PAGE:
Singapore will stage a live sporting event with fans next Friday for the first time since the coronavirus pandemic, as 250 spectators will be allowed inside the 12,000-seat Singapore Indoor Stadium for One Championship's Inside the Matrix event.
The mixed martial arts promotion announced this yesterday and said fans will need to take an antigen rapid test for Covid-19 at designated clinics on the day of the fight before admission.
This is in addition to other safety measures such as wearing a mask at all times and temperature screenings. As part of the safe seating plan, patrons who purchase up to five tickets can be seated together, and different groups of five will be placed two to three seats apart.
Each ticket costs $148, and the cost of the antigen rapid test, which can produce results in about 30 minutes, is complimentary.
This will be One's second event in a month. It successfully held a closed-door production at the same venue on Oct 9.
The Government had announced on Tuesday that participants in large-scale occasions such as weddings, live performances, sporting events and business-to-business events will have to obtain a negative result in an antigen rapid test before admission under a new pilot meant to help the country resume more activities safely.
Covid-19 cases in Singapore are generally confirmed with polymerase chain reaction (PCR) tests. But these take far longer than the antigen rapid test - hours at least, rather than minutes - to process, although they are more accurate.
With little to no community spread in recent days, Dr Piotr Chlebicki, an infectious diseases specialist at Mount Alvernia Hospital Singapore, believes that this is the right time for Singapore to start with such test events, especially with the strict measures in place.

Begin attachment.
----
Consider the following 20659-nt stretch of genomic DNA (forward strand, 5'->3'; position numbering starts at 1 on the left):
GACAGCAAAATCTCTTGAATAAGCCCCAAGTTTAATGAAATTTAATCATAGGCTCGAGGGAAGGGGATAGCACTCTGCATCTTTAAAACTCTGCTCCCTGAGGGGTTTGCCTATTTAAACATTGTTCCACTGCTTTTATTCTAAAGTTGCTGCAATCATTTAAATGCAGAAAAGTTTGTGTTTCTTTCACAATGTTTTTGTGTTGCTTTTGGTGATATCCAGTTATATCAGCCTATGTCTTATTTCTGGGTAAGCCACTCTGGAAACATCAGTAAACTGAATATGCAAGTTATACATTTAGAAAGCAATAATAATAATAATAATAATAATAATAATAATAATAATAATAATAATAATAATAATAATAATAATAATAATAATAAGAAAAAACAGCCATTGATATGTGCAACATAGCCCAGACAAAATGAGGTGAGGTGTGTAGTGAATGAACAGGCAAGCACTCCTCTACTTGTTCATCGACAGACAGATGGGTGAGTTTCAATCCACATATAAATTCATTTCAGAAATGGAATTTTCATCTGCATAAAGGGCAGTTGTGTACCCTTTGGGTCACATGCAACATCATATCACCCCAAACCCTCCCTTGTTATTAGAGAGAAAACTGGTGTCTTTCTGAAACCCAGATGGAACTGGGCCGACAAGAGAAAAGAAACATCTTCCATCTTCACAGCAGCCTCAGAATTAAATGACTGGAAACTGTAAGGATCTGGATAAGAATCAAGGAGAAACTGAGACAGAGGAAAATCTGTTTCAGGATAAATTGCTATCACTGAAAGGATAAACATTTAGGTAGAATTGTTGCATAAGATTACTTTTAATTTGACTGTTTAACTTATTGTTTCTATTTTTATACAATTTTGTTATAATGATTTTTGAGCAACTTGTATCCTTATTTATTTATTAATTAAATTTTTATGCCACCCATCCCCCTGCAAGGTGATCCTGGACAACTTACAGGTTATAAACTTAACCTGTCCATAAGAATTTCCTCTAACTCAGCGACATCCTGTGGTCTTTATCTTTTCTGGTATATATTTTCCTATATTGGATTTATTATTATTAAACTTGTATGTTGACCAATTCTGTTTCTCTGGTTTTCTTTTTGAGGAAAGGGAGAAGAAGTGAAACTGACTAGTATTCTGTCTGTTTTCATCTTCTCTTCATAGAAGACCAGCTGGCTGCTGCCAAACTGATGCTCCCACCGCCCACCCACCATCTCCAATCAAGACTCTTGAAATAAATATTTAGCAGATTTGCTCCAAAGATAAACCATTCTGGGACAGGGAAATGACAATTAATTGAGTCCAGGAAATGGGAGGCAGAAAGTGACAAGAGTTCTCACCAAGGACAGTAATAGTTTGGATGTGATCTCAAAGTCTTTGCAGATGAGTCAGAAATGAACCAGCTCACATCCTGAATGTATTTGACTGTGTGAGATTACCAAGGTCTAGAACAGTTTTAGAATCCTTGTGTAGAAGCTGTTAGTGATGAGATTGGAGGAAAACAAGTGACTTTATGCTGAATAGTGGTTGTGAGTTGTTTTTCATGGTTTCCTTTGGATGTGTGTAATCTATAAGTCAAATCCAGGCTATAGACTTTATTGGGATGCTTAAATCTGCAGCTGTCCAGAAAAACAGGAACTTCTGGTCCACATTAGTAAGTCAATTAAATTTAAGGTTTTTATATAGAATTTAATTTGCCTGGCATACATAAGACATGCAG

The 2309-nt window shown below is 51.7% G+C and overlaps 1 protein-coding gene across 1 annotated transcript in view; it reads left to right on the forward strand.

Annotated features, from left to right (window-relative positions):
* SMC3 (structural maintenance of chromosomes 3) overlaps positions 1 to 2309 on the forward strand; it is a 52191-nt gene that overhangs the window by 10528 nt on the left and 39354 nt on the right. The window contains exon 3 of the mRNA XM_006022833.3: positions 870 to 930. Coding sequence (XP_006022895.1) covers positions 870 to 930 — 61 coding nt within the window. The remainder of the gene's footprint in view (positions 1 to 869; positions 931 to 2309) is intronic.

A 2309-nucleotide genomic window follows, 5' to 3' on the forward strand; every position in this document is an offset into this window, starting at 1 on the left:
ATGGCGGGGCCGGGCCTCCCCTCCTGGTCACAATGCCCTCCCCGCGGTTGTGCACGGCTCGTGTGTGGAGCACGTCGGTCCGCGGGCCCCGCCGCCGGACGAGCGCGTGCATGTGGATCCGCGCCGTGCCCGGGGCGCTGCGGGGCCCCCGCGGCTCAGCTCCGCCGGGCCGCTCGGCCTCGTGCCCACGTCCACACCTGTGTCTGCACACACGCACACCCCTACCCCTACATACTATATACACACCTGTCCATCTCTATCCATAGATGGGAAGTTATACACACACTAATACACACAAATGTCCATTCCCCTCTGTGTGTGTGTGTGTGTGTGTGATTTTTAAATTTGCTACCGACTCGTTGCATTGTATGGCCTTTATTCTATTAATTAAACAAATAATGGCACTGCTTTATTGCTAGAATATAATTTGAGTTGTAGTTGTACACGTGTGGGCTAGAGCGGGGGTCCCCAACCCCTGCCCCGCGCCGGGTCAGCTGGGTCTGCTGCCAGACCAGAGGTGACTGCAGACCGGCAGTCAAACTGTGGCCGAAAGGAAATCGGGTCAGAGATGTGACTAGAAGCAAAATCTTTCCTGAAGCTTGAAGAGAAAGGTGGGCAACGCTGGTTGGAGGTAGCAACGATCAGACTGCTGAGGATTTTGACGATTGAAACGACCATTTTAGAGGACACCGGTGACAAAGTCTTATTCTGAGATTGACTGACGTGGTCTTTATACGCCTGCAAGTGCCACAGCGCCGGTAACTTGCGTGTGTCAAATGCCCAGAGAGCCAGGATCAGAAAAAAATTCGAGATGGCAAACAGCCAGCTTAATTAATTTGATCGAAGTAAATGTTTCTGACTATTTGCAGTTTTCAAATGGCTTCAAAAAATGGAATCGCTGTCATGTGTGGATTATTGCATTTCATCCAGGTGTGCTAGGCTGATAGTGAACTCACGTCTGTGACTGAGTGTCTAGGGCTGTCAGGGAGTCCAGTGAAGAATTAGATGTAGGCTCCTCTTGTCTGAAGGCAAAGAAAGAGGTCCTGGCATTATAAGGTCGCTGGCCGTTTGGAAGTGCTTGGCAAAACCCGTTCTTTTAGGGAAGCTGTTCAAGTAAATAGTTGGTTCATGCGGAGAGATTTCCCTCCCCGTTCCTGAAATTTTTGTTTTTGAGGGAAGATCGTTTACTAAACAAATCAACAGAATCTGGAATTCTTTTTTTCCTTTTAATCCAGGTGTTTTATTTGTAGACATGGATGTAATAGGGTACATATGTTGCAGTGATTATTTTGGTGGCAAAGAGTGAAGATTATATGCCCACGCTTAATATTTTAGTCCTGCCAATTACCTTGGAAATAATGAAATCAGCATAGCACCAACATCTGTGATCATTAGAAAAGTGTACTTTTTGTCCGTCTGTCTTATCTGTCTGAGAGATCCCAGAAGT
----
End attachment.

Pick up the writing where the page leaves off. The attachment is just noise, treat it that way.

He told The Straits Times: "With all kinds of precautions being taken, it would be very okay to try it (allow a small group of fans to watch the event live). Sooner or later, we will have to try more of these events because of the good situation."
While he feels that the measures for next Friday's event are sufficient, he stressed that organisers should limit attendees to those who reside here. Dr Chlebicki also feels that there is little room for error as this will be a litmus test for other mass events to follow. He said: "The challenge is that they will be the first and they will be very carefully watched so they have to make sure everything is done properly."
Stringent measures were put in place for the Oct 9 One event, and these will be followed again. Then, overseas-based fighters were tested four times - before they flew to Singapore, upon arrival, before and after the fight - while others were tested twice.
The athletes and their support crew were required to remain in isolation until they got a negative test result. While they were here, travelling was limited to the event "bubble", and fighters had to follow strict schedules. They were accompanied by liaison officials at all times.
Next Friday's event will feature six fights, including four world title bouts.
German Paul Hoffmann, 33, bought a ticket upon hearing the news. It will be his first time watching a One event live.
The auditor, who has been in Singapore since October last year, said: "I am happy that Singapore is going back to some form of normalcy.
"I didn't expect that it would happen this year (being able to attend sports events), so in the morning when I saw that it was open, I thought that it was amazing because there are four title fights."
Other live sports here have been allowed to resume. The Singapore Premier League football competition, the country's only professional league which had been suspended since March, restarted last Saturday behind closed doors.